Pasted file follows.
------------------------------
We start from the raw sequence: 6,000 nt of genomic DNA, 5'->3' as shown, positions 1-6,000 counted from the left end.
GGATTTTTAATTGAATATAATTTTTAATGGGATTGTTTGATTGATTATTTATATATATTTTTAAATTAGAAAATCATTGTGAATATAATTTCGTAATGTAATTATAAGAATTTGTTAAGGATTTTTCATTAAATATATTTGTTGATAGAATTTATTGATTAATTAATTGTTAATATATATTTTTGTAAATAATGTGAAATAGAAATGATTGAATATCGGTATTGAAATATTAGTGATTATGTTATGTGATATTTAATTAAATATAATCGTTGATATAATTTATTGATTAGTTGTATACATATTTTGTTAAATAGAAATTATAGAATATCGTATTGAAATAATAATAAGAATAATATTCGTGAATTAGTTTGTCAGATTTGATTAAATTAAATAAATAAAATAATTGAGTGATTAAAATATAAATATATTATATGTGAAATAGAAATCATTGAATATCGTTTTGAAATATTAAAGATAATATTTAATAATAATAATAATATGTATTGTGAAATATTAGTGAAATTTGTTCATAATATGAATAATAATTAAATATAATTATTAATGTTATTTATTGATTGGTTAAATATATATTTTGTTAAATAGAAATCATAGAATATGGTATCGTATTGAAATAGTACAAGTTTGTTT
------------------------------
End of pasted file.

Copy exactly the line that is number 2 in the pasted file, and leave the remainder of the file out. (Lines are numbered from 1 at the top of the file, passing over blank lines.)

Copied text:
GGATTTTTAATTGAATATAATTTTTAATGGGATTGTTTGATTGATTATTTATATATATTTTTAAATTAGAAAATCATTGTGAATATAATTTCGTAATGTAATTATAAGAATTTGTTAAGGATTTTTCATTAAATATATTTGTTGATAGAATTTATTGATTAATTAATTGTTAATATATATTTTTGTAAATAATGTGAAATAGAAATGATTGAATATCGGTATTGAAATATTAGTGATTATGTTATGTGATATTTAATTAAATATAATCGTTGATATAATTTATTGATTAGTTGTATACATATTTTGTTAAATAGAAATTATAGAATATCGTATTGAAATAATAATAAGAATAATATTCGTGAATTAGTTTGTCAGATTTGATTAAATTAAATAAATAAAATAATTGAGTGATTAAAATATAAATATATTATATGTGAAATAGAAATCATTGAATATCGTTTTGAAATATTAAAGATAATATTTAATAATAATAATAATATGTATTGTGAAATATTAGTGAAATTTGTTCATAATATGAATAATAATTAAATATAATTATTAATGTTATTTATTGATTGGTTAAATATATATTTTGTTAAATAGAAATCATAGAATATGGTATCGTATTGAAATAGTACAAGTTTGTTT